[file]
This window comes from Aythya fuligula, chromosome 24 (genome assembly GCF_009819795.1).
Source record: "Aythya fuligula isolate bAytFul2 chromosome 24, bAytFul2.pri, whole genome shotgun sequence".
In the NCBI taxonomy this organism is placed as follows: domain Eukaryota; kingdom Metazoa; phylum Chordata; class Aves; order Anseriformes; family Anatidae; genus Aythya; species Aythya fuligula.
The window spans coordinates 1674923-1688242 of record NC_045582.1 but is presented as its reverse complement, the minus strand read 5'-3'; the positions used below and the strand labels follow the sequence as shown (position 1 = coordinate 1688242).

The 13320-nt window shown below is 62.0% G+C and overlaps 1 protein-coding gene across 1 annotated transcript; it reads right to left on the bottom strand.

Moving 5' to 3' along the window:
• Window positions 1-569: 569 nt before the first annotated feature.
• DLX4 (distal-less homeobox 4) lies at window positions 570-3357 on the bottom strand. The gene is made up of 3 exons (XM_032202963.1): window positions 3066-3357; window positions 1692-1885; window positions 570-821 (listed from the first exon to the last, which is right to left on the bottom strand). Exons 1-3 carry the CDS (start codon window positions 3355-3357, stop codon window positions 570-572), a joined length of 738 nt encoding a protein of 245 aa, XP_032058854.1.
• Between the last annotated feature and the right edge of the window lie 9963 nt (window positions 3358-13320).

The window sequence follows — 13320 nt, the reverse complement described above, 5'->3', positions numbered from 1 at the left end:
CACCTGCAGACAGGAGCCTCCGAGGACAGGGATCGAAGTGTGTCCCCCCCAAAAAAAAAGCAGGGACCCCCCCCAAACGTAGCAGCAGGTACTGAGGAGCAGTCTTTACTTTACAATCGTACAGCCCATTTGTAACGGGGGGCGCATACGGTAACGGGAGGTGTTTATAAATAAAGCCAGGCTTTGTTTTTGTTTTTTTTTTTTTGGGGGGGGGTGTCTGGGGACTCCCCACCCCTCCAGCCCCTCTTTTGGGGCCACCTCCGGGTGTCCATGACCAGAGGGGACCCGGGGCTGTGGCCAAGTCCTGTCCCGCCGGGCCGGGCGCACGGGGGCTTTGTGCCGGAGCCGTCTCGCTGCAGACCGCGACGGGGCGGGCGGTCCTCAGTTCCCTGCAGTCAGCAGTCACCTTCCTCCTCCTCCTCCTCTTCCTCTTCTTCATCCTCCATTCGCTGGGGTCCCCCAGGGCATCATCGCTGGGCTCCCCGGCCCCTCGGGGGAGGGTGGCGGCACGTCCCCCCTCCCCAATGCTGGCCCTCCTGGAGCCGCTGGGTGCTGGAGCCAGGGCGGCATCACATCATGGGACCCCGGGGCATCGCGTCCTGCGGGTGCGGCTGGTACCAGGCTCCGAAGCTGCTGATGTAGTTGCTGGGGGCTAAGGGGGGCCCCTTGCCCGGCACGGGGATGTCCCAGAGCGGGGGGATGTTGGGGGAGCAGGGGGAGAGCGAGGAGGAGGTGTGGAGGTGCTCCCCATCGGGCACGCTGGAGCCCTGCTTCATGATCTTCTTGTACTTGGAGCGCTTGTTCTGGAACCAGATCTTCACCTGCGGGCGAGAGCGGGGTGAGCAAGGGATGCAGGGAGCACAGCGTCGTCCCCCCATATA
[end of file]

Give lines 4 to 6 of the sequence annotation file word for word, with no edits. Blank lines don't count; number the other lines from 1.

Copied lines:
The window spans coordinates 1674923-1688242 of record NC_045582.1 but is presented as its reverse complement, the minus strand read 5'-3'; the positions used below and the strand labels follow the sequence as shown (position 1 = coordinate 1688242).

The 13320-nt window shown below is 62.0% G+C and overlaps 1 protein-coding gene across 1 annotated transcript; it reads right to left on the bottom strand.

Moving 5' to 3' along the window: